Vibrant Rioja at MK

This week I went to a tasting sponsored by The ENYE Group and Vibrant Rioja at MK Restaurant highlighting the wines of Rioja.  The space is excellent for tastings, built in an old warehouse with a skylight that sprays sunshine throughout the space during the daytime.  It also has a bi-level ground floor which segments the tasting rather well.  They also always offer great pairings for the wines that are presented.  For this tasting they had spanish cheeses, ham and sausages, marinated octopus, dried fruits and almonds.  The tasting was very good and gave me the idea to write this post.  Let's talk about: What is Rioja?

Simple enough, Rioja is a region in north central Spain and it is also a name used for the wines which come from that region.  It's a great spot for growing wine grapes because it sits on a plateau 1500 feet above sea level, has a moderate continental climate, is segmented by the Ebro river (providing hydration) and is protected from northern Spain's typical harsh winds by the Cantabrian Mountains. 

The wine region is also divided into three different subregions: Rioja Alta, Rioja Alavesa and Rioja Baja.  Rioja Alta lies to the west at the highest elevation, creating a shorter growing season.  It's dominated by clay soils and gives more secondary "Old World" aroma and flavor along with lighter body to the wines.  Rioja Alavesa brings you to Basque country with local law and traditions granting new bodegas (spanish wineries) just north of the river.  Soil is comprised of limestone and the grapes grown here have higher acidity and allow for fuller body.  Tempranillo is the main grape grown in the two regions.  Rioja Baja is to the east, sits at lower altitude and has a more Mediterranean warmer climate.  Other grape varietals like Garnacha, Mazuelo and  Graciano flourish here and are used to blend with Tempranillo from Alta and Alavesa.  In recent years they've allowed Merlot and Cabernet Sauvignon to be planted here for blending as well.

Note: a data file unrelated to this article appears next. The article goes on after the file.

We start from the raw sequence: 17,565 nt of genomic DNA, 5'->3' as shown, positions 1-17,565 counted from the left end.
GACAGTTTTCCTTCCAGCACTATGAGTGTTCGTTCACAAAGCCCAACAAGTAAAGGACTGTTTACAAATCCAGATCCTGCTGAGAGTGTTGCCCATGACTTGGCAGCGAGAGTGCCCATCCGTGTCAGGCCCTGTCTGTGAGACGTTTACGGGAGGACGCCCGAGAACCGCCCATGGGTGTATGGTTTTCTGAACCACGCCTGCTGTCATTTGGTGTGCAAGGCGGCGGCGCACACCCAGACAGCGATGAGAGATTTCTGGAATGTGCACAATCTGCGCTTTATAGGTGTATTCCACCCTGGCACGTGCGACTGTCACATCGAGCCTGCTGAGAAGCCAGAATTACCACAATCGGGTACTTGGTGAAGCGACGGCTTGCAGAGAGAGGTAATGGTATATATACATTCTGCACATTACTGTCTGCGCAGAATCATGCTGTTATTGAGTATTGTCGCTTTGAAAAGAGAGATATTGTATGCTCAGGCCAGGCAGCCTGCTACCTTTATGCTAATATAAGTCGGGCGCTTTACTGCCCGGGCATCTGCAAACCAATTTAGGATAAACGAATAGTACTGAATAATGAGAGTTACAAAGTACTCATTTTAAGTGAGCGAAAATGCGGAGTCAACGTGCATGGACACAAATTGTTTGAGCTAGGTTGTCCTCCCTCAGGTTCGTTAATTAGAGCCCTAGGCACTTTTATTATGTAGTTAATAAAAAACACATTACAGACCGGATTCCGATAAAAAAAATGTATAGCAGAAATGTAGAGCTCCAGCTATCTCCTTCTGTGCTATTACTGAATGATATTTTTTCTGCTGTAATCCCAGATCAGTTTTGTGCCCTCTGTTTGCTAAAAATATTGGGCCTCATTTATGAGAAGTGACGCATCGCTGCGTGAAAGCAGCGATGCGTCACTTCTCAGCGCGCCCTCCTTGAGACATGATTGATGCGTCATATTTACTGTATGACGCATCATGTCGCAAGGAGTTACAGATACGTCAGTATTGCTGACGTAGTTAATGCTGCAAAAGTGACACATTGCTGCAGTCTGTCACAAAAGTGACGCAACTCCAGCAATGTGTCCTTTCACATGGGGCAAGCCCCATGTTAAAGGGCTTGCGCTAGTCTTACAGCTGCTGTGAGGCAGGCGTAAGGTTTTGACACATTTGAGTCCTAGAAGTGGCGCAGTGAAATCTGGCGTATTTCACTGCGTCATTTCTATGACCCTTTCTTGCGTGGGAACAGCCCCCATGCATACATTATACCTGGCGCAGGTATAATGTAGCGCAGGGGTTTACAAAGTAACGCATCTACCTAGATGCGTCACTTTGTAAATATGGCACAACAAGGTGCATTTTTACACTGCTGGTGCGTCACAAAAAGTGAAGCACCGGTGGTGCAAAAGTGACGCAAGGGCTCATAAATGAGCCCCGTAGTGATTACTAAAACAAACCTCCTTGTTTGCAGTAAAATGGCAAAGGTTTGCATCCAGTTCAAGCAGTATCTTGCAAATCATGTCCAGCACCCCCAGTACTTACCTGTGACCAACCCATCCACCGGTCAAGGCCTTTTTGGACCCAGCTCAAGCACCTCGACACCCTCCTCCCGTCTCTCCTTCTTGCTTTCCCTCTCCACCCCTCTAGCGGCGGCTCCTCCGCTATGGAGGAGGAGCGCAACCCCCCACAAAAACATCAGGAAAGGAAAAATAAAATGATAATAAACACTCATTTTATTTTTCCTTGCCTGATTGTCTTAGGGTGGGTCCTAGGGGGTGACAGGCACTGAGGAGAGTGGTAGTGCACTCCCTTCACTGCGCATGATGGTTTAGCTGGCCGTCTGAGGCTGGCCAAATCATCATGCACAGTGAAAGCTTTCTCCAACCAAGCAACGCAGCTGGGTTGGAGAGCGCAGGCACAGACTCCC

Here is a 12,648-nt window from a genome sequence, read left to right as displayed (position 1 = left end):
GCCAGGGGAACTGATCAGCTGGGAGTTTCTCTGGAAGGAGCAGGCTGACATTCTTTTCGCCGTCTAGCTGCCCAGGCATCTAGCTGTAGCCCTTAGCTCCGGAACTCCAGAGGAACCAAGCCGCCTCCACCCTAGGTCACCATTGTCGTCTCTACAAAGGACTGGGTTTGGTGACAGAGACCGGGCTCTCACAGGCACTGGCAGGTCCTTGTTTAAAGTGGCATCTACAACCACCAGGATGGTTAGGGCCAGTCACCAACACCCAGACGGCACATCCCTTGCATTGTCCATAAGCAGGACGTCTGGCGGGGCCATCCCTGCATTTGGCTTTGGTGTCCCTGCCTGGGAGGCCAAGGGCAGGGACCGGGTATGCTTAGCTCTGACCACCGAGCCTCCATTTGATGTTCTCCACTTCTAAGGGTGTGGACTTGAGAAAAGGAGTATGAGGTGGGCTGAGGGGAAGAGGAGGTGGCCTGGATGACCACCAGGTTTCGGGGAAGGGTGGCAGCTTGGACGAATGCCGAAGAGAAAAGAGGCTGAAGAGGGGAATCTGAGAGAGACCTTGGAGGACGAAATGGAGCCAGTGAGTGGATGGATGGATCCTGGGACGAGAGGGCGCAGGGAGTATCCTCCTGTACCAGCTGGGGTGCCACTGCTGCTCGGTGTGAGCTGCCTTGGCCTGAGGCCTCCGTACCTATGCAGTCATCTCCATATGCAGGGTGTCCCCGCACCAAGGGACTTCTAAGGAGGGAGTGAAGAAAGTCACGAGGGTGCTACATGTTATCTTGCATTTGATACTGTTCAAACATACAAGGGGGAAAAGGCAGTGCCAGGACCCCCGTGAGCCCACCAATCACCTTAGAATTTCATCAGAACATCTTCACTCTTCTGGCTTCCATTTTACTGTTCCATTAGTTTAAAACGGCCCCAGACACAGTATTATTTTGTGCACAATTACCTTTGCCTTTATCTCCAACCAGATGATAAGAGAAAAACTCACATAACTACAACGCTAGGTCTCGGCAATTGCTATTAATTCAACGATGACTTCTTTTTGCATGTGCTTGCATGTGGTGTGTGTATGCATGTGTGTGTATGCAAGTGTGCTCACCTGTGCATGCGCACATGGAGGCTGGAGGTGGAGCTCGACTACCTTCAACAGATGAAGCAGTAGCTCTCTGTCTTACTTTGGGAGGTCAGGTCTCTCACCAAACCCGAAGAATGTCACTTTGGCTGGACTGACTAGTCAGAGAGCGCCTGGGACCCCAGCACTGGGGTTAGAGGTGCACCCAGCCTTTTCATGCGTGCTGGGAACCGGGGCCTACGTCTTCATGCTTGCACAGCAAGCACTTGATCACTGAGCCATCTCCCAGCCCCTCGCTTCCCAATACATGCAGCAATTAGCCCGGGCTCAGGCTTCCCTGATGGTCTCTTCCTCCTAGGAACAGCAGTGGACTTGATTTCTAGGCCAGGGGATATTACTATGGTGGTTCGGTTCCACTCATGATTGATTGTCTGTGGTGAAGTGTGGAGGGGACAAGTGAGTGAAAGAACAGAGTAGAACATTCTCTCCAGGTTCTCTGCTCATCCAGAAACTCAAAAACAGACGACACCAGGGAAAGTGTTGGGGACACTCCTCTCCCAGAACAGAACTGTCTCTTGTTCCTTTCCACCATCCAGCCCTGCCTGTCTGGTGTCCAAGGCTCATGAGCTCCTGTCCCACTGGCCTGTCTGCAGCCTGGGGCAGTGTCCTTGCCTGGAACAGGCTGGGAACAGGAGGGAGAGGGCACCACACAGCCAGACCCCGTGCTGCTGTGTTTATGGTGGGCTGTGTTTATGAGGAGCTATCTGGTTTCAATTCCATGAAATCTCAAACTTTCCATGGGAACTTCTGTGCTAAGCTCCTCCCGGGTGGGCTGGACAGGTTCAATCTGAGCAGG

Mostly red wines (85%) are made in the region, though rosé and whites are produced.  Red and rosé wine is comprised mostly of Tempranillo, 60% or more, and combined with the blending varietals from Rioja Baja.  White wine is made primarily from Viura (also known as Macabeo) blended with Malvasia and Garnacha Blanca.  The whites are made in two distinct styles, either light and fruity or barrel-fermented and full bodied. 

As far as aging is concerned, Rioja wines can be unoaked or aged in a barrel, along with being released immediately or after 5 or more years.  Age can be indicated on the label:

  1. Joven/Consecha: These wines are released immediately, unoaked and meant to be consumed within 2 years.  They are fresh, fruity and really express the vintage.

  2. Roble/Media Crianza: Aged 2-6 months in new oak.  Imparts alot of oak flavor and influence on the young wine.

  3. Crianza: The wine spends at least 1 year in oak and 1 year in the bottle before release.

  4. Reserva: These are specially selected wines aged at least 1 year in oak and 2 years in the bottle.

  5. Gran Reserva: These are made during special vintages only and aged at least 2 years in oak and 3 years in the bottle.

Many of these wines exhibit high acidity, ripe red fruit, earthiness and a decent amount of tannins, making them good food wines.  They pair well with charcuterie (sliced cured meats and sausages), goat and sheep milk cheeses, grilled fish and meats.

Do yourself a favor and get exotic, prep some tapas, drink Rioja and imagine yourself in Spain.  It's like a mini-vacation!